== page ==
I have been reading about how the West exploited sugar workers, including in Haiti, and how the consumption of sugar has affected our bodies. I am trying to see if I can connect the history of sugar with my own experience, without misappropriating Caribbean culture – as the sugar we consume today in Norway doesn’t come from sugarcane plantations, but from beet fields in Denmark.’6
JF: ‘I work with the idea of bodies constantly leaking and absorbing through the crystallisation of body fluids into gems. The more I work with those fluids, the less difficult it becomes. I don’t notice the smell of sweat anymore. But I don’t have a shield protecting me from how gross it is, especially in such quantity.’
JZ: ‘One teardrop does not equal one artwork?’
JF: ‘Not at all, I need much more than a drop to grow a gem! There are only tiny traces of minerals in sweat and tears. I started with my own tears and quickly learnt how much material I would need to make something visible.’
JZ: ‘You’re basically dealing with buckets of tears and sweat?’
JF: ‘I am … And it sometimes gives a strange feeling to work with body materials. It’s hard for me to separate the work from the people who donated fluids. I know what they did to produce the materials I am using. Once, I secretly built up a gym during a night and had people work out for me. I have images of that night! Someday, I will make a work about the making of the gems, but up until now I have been secretive. One reason is that I don’t want the viewer to be too influenced by it. I prefer to leave the interpretation open. Another is that all the donors chose to be anonymous. I signed a contract with them stating exactly what I would do with the collected materials to bring them into the lab. As soon as something emanates from the human body, one needs to comply with a whole set of rules. The same rules do not apply to other materials. That is also strange. Why shouldn’t we apply the same care to natural and animal materials?’
LK: ‘I work on several bodies of work simultaneously. I recently developed a jewellery-based series called Flourish, which uses stamping dies from the archives of a costume jewellery manufacturer, the Jakob Bengel Foundation in Germany. I took these decorative flourishes and reconfigured them into snot bubbles, vomit, and drool – what the body does when in distress. They are featured in 1-second looped videos that capture the body in a twitch.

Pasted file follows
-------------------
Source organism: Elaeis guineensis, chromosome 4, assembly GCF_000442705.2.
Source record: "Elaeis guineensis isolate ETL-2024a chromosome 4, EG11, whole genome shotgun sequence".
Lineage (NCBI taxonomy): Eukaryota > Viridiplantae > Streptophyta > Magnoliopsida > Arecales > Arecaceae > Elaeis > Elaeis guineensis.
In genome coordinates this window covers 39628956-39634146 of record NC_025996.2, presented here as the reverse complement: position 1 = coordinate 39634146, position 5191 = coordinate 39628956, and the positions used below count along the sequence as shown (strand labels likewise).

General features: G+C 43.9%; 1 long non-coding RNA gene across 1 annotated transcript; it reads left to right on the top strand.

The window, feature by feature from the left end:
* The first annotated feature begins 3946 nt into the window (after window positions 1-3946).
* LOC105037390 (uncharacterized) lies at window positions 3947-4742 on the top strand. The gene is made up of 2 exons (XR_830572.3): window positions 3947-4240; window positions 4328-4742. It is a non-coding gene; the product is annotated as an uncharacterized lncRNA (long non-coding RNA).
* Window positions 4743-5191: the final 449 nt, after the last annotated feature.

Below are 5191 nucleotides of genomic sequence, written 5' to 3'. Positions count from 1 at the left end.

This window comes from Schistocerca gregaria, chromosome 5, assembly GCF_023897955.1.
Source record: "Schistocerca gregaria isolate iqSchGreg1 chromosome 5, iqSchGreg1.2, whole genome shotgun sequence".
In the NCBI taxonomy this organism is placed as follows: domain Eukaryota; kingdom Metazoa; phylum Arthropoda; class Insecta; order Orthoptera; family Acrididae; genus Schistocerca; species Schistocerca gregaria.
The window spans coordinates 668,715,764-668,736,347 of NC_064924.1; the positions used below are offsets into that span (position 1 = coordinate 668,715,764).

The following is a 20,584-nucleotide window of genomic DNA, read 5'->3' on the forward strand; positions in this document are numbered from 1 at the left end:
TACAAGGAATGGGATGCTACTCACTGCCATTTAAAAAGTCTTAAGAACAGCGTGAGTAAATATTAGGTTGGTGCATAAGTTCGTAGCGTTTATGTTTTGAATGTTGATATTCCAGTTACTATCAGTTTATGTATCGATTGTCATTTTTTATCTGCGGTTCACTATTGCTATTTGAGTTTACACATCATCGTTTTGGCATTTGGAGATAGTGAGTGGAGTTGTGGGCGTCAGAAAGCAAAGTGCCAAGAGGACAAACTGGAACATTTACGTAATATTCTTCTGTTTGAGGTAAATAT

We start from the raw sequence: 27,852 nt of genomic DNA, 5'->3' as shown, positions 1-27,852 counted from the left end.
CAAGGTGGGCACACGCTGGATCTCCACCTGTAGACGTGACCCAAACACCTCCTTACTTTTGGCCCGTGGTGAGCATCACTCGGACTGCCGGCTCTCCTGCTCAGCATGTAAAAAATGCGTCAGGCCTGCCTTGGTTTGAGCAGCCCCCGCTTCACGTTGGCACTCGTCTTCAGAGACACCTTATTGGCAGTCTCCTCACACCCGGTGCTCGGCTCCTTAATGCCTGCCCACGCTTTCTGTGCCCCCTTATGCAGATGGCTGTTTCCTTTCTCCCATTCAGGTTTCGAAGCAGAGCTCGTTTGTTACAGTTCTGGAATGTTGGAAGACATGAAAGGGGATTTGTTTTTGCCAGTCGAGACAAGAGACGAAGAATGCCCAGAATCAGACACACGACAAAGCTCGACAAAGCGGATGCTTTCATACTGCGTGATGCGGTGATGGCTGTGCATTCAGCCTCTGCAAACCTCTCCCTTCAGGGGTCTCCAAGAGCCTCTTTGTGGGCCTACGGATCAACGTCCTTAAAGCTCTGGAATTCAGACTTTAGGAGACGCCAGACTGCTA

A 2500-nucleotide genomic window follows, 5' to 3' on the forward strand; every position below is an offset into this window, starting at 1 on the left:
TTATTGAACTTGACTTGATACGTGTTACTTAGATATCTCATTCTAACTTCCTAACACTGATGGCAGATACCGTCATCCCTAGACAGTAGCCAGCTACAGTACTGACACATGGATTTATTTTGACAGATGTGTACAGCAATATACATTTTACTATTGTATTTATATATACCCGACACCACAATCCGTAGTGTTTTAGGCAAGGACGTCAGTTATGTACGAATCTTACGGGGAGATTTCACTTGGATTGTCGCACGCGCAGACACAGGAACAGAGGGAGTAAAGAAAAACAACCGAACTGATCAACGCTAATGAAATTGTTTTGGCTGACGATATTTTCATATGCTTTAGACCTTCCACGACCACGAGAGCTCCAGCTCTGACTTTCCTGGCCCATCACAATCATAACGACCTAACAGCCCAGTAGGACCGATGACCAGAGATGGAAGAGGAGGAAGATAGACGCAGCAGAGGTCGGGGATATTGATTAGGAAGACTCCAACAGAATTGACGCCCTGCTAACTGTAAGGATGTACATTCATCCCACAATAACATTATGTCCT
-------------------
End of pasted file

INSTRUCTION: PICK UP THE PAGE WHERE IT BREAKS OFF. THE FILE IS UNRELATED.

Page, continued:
I am currently working on larger ceramics of about two feet tall [60 cm] that I throw. I keep the vessels wet, and hug them in a series of performance videos. Concurrently, I have been working on a series of glass objects as part of the Burke residency at the Corning Museum of Glass, which I also wanted to hug. While I had my whole body moulded in different positions at Indépendant Casting so that the two amazingly talented glassblowers I collaborated with – Darin Denison and Ross Delano – could blow bubbles on its surface and shape them in familiar forms (like a vase), with glass, and ceramic: Boom, it’s done! The distortion is immediate. It freezes a moment in time, almost like a photograph. It’s exciting for me!’
All photos courtesy of Lauren Kalman
Thinking with Deleuze & Guattari
Philosophers Gilles Deleuze and Félix Guattari theorise the “body-without-organs”,7 which refers to a body unlimited by its organs, operating freely without organisational structures imposed on its constituent parts. In my opinion, Dahl, Fritz, and Kalman extend the concept of body-without-organs.
Dahl’s work represents body-parts-without-organs freed from the functional imperatives of digestion. The fragmented shells of her body, albeit carrying residual violence, materialise learnt kindness in her journey towards self-acceptance. In that, the sections are more than the sum of their parts.
Fritz’s gems can be qualified as body-fluids-without-organs. She says: ‘I certainly question where our organs start and where they end. What is content? Does it have to be inside the body to be content?’ In her work, tears and sweat are no longer the products of discrete glands in the eyes and under the skin. What’s more, the hierarchy between fluids comes undone: who can tell the difference between a gemstone made from tears of joy or rancid sweat? But Fritz cautions us against the capacity of body-fluids-without-organs to reorganise the human body as a whole: ‘We can’t afford the luxury of excluding the idea of organs. That would free us from our responsibilities as living bodies, with dramatic consequences for the environment and other species.’
Body-voids-without-organs describes Kalman’s devices, ornaments, and vessels that fill the cavities and “voids” of her body. These negative forms both disregard and override the organs under the body surface, restructuring it from the outside in.
In total, the three artists suggest different types of body reconfiguration that have the potential to liberate the female body, as well as other bodies that have been misrepresented, alienated, disregarded, or mistreated